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How Does the International Community Really Feel About Obama?

You can’t argue with success – or can you?  Newly released international opinion polls of the image of the United States bring the good news that global publics continue to view the American president and United States as a country in a favorable light.  The question that has to be asked, though, is whether this improved image is a result of a perceived new direction in American foreign policy – the Obama Doctrine –which could end up weakening American leadership as the sole remaining superpower and American national security.

According to the Pew Global Attitudes Survey, Mr. Obama himself remains popular to the point of adulation among West Europeans.  As many as 90 percent of Germans, 87 percent of Frenchmen, 84 percent of Brits expressed a faith in Mr. Obama to do the right thing as an international leader.  It is worth noting, however that in every case, except two countries, some slippage from last years’ numbers were in evidence, suggesting that reality checks are setting in. The two exceptions were Kenya, Obama’s paternal homeland, where his approval rating is up to 94 percent, and interestingly Russia, where, following the START treaty negotiations, 41 percent now express a favorable view of the United States, up by 4 points from last year.  As the Russian government came out of the negotiations with significant concessions from the American side on Missile Defense, this is maybe not so strange.  Not surprisingly, Americans were less enthusiastic.  Like president’s domestic approval ratings, there was a significant downward trend. Last year, 74 percent and this year to 65 percent expressed confidence in the president when it comes to foreign affairs.

The one exception to these glowing attitudes is the Middle East, the centerpiece of the Obama foreign policy thrust when the president came into office.  In major foreign policy addresses, such as the Cairo and the Ghana speeches, Mr. Obama presented much “hope and change,” but has so far failed to produce any measurable results.  As a result, publics of largely Muslim countries continue to look at the United States in negative light.  In both Turkey and Pakistan, two U.S. allies, only 17 percent hold a positive opinion. In Egypt, America’s favorability rating dropped from 27 percent to 17 percent  – the lowest percentage since 2006 when the surveys were first done.

What is it about the Obama Doctrine that has such foreign appeal? Based on the set of strategy documents from the Obama administration released this spring, the National Security Strategy, the Nuclear Posture Review, the National Communications Strategy, and others, it is a strategy  to manage the decline of the United States as a global actor. It emphasizes soft power over hard power, as declining defense budgets and increasing aid budgets suggest. It increases U.S. reliance on international institutions, as in the new rather tame new U.N. sanctions on Iran.  And it seeks to reign in American power to present a more humble international presence, as the president’s numerous acknowledgements of American short-comings regularly remind international audiences.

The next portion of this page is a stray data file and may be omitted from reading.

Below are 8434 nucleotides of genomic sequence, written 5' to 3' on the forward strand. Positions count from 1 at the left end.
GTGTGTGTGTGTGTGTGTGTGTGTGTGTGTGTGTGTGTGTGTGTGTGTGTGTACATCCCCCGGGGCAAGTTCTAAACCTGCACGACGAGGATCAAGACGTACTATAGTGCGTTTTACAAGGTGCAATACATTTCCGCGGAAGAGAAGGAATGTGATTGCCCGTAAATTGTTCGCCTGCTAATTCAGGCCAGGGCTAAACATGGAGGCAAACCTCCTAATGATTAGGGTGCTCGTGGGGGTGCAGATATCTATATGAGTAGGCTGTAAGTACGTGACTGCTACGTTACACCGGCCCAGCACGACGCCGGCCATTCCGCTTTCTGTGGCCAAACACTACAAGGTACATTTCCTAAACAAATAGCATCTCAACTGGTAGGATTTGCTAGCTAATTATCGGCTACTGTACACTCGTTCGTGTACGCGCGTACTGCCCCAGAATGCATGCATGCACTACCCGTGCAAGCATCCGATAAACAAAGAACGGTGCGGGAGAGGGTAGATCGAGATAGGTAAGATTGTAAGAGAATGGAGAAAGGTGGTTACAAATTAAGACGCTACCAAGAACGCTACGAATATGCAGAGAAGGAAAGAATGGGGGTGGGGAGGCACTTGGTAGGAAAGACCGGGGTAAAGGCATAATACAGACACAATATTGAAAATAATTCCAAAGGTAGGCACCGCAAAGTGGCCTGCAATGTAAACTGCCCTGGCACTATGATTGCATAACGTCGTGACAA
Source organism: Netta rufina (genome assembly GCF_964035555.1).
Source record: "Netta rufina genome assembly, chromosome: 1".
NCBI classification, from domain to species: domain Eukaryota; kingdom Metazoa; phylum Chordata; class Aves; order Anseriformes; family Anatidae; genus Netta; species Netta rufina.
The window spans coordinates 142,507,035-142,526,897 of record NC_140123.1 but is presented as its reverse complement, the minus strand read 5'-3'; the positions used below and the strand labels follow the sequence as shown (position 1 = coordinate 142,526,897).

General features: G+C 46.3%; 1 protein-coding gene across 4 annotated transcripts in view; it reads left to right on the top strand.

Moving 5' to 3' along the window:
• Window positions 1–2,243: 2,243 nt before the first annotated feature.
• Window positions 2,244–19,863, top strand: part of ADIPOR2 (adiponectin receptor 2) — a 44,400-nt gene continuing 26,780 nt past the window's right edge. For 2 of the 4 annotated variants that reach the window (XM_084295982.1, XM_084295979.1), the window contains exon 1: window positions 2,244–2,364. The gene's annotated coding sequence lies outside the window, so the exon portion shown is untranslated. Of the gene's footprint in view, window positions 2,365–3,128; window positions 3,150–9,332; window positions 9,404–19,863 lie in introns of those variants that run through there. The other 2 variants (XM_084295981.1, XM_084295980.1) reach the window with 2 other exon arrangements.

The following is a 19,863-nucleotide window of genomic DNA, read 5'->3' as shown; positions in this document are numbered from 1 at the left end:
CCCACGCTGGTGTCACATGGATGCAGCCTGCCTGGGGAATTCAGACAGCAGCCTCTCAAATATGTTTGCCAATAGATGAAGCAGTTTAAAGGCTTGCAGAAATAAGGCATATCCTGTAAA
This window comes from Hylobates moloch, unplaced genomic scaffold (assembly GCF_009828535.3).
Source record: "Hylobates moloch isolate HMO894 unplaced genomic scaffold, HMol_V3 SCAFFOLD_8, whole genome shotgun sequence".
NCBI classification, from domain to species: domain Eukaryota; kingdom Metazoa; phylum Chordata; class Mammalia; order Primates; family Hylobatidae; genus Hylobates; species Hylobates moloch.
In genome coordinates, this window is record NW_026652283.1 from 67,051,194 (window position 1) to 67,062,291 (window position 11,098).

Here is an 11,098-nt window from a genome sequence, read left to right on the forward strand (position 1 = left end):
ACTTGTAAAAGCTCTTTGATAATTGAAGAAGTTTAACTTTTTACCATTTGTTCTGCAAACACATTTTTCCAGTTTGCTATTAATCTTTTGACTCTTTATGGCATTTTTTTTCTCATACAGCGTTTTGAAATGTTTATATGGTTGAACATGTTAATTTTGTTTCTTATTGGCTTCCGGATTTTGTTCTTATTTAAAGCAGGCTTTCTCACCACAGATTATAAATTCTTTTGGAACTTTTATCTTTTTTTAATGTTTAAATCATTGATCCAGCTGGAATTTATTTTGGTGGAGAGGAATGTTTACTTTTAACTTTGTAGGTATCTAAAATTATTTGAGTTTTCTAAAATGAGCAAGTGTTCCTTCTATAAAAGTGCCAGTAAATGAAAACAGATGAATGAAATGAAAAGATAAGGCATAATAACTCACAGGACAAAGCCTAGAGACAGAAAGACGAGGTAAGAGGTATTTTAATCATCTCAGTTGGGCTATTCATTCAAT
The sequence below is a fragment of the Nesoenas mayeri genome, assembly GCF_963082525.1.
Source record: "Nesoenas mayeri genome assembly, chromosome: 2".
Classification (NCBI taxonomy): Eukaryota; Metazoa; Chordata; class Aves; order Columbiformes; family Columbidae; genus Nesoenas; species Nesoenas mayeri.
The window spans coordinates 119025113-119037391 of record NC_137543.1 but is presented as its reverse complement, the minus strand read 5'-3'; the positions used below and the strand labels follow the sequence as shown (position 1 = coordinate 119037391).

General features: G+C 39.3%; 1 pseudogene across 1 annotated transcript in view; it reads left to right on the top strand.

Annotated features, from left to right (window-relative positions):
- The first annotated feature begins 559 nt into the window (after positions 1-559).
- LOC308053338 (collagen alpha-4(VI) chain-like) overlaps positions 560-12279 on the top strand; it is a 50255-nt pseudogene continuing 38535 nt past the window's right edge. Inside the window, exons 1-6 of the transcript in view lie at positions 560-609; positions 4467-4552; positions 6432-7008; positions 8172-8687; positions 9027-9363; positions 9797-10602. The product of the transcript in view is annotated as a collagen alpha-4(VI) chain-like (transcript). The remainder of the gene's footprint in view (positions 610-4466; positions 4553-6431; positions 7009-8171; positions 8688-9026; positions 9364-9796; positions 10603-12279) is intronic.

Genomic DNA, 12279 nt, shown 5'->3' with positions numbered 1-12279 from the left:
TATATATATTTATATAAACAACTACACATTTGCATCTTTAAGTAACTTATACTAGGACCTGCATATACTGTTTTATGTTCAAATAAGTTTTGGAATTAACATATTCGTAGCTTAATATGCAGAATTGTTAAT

(It should be noted that the Obama administration does not always adhere to its own doctrinaire pronouncements. In Afghanistan, for instance, U.S. hard power has been increased for now, not diminished. When it comes to trade, the administration seems to have no use at all for international institutions like the WTO or the Doha round of free trade negotiations. And humility flies out the window when the administration is dealing with U.S. allies, like Britain and Israel, who have been getting pretty high-handed treatment.)

For those around the world, particularly in Europe, who believe that the United States needs to be taken down a peg and even presented the severest threat to international peace under President George Bush, the Obama Doctrine is hailed with much approval.  Unfortunately, the renewed popularity of the United States and its president is coming at the expense American global leadership, which will take years to recover.

Helle C. Dale is senior fellow for Public Diplomacy at the Heritage Foundation.


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